HDAW Preview: The Challenge of Maintaining a Competitive Advantage

Date: January 16, 2018

Truck Parts and Service Magazine

There are a lot of reasons to attend an industry event, yet when it comes to takeaways, most people’s goals are always the same: You go to events to learn how to improve your business.

At Heavy Duty Aftermarket Week (HDAW) next week in Las Vegas, Tuesday’s Aftermarket Briefings educational session was clearly developed with takeaways in mind. The event will feature presentations by Colin Gold, Thomas Nestor and Jim Pancero. Each speaker will have 20 minutes to address one aspect the week’s ‘People, Partners, Profit’ theme with short, snappy, content-rich presentations developed with clear takeaways for the aftermarket audience to bring home and implement in their operations.

In his role as the Profit expert during Aftermarket Briefings, Pancero is excited to hit the stage.

Unlike his fellow presenters, Pancero comes to HDAW with aftermarket experience. The National Speakers’ Hall of Famer has conducted more than 3,100 speeches and seminars in his career, and likes to say he’s “big in the HDG markets – heavy, dirty and greasy.”

A past presenter at CVSN, VIPAR Heavy Duty and GenNext events (with more of the latter scheduled in April), Pancero says his upcoming HDAW presentation will address the three most dominant changes impacting profitability in business today: generational changes in the workforce; the entrance point for sales professionals into a customer’s decision-making process; and the definition of what now constitutes a competitive advantage in business.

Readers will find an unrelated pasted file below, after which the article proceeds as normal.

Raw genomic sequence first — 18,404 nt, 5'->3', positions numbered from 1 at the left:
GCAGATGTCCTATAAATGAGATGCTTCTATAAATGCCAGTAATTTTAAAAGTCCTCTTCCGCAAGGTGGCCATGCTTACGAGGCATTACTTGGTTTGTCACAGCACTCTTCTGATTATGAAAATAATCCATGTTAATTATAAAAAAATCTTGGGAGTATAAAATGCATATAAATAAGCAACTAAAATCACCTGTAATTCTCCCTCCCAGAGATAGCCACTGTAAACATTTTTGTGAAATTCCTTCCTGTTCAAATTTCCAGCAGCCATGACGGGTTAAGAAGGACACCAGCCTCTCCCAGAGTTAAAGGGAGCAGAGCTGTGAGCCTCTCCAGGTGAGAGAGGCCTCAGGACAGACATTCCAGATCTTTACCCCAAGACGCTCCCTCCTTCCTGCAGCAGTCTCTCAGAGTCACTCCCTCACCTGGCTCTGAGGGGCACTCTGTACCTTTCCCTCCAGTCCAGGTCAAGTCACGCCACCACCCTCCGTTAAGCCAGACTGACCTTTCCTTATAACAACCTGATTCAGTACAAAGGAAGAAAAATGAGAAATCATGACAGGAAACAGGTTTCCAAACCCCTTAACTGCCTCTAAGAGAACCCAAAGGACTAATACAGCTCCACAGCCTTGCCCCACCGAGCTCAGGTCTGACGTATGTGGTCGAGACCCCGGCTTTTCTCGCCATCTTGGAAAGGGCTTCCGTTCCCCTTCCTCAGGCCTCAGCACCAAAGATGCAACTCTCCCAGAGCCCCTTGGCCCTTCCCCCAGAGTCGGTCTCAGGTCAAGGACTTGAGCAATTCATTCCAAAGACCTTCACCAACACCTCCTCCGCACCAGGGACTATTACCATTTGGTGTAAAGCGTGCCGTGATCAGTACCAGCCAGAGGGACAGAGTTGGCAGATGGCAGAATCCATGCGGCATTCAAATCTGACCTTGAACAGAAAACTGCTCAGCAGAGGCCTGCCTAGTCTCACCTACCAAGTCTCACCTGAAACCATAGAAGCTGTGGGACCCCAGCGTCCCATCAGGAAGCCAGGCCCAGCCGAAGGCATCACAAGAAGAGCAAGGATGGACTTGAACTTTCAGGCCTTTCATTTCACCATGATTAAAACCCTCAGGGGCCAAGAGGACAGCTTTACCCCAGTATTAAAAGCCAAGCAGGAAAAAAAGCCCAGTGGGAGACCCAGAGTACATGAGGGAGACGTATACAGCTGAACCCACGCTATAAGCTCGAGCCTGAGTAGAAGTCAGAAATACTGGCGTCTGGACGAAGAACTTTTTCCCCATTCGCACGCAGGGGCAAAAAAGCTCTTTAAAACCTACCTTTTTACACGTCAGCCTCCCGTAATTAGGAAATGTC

In the industries where he works Pancero says most executives are aware of these changes but have yet to determine the best way to deal with them. He says that hesitation, while understandable, can be catastrophic to a bottom line. Once a company’s competitive advantage is lost, sales erosion regularly follows.

“Everyone is working so hard on things yet they’re not always working on the right things,” he says.

But Pancero admits change is extremely hard. Evolving a businesses’ focus toward the “right things” takes open and committed leadership. “I believe the future profitability and success of any distributor business is based on what its leadership does now more than what any of its people will do.”

Pancero says he will devote a major portion of next week’s presentation to addressing steps business leaders can take to evaluate their businesses and how they may need to change. He says he won’t be able to cover everything – he’d need days to do that – but if he can illuminate the importance of change, and the risks and problems with the status quo, he believes his message will reach the audience.

“I believe there have been more changes in selling over the last few years than there has been through my entire career,” Pancero says. “We are talking major disruptions and change.”

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